It’s your move, General Catapang!
Last July 14, this column discussed the political turning points for Interior and Local Government Secretary Mar Roxas, and General Gregorio Pio Catapang Jr., who recently retired as Chief of Staff of the Armed Forces of the Philippines upon reaching the compulsory retirement age of 56.
Roxas was told that if he could make the most of his advantages over his identified and unidentified challengers for the presidency in the May 2016 elections, he may win despite his objectionable ties to President Benigno Aquino III and the Liberal Party.
Catapang was urged to run for public office, possibly a seat in the Senate. His sterling credentials as a military officer and his unblemished record as a public officer, together with his heritage as a genuine hero of the 1986 Edsa People Power Revolution, will definitely work to his advantage.
Now that Roxas is in the presidential race, it’s time for Catapang to make his move.
Catapang has credentials many candidates for high public office can only long for. He has degrees from the Philippine Military Academy and the University of the Philippines, thus giving him exposure to both the military service and the civilian world.
Known for his idealism, Catapang was one of the youngest soldiers who organized the 1986 EDSA People Power Revolution.
When 75 Filipino soldiers went on a peace-keeping mission to war-torn Syria last year and, after fighting non-stop for seven days, found themselves surrounded by Syrian rebels, Catapang, as AFP chief, devised a successful strategy to get all 75 soldiers out of Syria safe and sound. A photograph of the war room at Camp Aguinaldo taken at the height of the military crisis and published in the newspapers showed Catapang in charge as every leader should.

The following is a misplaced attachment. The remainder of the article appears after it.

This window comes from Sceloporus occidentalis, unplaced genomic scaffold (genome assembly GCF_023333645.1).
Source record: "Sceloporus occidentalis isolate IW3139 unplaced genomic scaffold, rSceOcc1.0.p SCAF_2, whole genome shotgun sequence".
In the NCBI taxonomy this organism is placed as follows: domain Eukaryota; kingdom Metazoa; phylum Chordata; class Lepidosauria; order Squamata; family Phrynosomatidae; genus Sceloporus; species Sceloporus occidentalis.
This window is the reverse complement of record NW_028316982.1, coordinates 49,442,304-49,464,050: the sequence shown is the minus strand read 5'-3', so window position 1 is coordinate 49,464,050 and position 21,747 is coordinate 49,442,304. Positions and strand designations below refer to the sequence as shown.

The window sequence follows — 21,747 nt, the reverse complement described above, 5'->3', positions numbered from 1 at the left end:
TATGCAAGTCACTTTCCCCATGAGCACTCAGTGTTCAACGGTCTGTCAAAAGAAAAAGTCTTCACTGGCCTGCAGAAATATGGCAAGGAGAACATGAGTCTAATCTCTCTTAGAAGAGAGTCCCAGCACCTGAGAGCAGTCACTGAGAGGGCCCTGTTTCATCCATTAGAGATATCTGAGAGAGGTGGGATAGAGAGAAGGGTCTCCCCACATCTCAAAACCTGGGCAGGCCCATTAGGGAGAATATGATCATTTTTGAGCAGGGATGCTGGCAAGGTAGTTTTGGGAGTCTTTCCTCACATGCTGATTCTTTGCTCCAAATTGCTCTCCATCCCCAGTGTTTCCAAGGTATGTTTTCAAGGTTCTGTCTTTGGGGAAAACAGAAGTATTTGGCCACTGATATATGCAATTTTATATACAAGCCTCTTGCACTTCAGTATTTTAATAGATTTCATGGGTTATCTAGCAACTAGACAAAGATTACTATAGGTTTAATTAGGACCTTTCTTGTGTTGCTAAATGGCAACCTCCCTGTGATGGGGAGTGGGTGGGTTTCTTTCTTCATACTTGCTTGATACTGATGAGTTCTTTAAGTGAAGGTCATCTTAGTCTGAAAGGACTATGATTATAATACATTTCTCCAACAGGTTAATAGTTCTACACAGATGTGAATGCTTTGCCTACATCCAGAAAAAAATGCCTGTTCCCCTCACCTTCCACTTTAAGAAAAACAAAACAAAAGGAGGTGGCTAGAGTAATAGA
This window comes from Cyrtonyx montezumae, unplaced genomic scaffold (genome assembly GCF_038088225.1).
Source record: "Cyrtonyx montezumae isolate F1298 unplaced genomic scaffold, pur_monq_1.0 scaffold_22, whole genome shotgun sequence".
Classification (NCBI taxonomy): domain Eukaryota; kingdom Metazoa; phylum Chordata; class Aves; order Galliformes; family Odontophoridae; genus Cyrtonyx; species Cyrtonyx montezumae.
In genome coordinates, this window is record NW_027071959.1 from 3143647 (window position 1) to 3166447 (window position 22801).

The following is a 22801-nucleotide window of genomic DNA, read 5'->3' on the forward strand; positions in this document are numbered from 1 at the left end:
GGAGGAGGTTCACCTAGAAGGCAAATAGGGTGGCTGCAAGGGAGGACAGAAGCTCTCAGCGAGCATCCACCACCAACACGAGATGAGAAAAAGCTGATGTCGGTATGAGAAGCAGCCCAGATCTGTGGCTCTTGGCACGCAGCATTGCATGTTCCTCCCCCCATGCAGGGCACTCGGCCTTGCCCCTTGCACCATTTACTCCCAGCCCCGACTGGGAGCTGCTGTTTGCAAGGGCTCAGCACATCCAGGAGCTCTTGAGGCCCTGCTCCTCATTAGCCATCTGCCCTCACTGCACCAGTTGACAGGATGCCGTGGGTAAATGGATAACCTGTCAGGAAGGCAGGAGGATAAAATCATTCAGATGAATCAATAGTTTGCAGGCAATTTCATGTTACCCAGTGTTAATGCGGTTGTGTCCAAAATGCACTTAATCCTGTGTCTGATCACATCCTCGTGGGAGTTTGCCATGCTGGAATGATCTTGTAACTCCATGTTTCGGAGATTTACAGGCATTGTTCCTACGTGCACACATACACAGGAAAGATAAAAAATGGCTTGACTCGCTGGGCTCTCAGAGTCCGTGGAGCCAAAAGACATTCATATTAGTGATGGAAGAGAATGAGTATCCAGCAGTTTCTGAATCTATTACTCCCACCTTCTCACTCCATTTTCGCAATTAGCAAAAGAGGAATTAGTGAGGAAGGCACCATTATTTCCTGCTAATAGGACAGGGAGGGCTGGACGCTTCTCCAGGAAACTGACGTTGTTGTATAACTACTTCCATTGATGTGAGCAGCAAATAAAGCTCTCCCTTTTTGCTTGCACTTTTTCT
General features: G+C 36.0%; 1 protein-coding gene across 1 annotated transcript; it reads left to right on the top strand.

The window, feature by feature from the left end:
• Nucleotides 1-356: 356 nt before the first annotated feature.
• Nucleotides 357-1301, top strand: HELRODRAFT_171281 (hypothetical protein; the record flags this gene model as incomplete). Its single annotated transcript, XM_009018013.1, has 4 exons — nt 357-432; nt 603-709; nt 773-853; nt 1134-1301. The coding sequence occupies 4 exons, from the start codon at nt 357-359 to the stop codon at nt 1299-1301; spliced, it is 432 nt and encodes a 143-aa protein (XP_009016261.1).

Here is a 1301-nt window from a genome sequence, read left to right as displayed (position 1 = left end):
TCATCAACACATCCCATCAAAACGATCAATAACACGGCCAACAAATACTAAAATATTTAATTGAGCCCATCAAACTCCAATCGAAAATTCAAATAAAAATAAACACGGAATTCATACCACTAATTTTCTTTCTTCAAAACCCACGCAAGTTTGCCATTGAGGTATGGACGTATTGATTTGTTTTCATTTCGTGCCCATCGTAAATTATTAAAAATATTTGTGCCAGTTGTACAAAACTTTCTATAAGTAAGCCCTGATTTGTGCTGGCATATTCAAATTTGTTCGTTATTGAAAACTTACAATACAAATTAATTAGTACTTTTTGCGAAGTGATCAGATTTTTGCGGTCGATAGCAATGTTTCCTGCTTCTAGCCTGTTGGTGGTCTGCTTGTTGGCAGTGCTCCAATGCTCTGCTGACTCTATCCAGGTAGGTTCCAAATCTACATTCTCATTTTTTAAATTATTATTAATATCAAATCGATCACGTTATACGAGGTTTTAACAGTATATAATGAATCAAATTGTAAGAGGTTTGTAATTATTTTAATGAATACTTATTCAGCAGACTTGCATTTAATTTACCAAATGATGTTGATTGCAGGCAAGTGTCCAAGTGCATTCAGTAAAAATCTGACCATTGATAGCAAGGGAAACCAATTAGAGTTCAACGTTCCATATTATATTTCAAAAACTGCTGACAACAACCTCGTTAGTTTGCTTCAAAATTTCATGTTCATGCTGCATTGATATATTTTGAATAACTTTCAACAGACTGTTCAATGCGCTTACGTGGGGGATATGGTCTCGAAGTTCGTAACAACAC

The most important consideration is that Catapang never got involved in graft or corruption.
As a soldier, Catapang knows that many Filipino soldiers died in action in Mindanao, protecting the Republic of the Philippines from dismemberment by Muslim rebels. Despite the numerous lives lost, President Aquino and his follower led by House Speaker Feliciano Belmonte, Jr. have decided to dishonor the bravery of our departed defenders by pushing for the enactment of the controversial and divisive Bangsamoro Basic Law—designed to hand over Mindanao to rebels with obvious ties to Malaysia, and whose alleged leader does not even want to give the government his real name.
Widows, orphans, relatives, and descendants of soldiers who lost their lives defending Mindanao are obviously opposed to the BBL, but they cannot speak their minds for fear of losing whatever minimal benefits they are entitled to as surviving heirs of soldiers who died in action. Retired soldiers who saw what happened in Mindanao share the sentiment. Soldiers in active service are also mum on the BBL for fear of retaliation from President Aquino as the commander-in-chief of the AFP. Almost all of these people are voters, and they need a champion against the BBL. That champion can be General Catapang.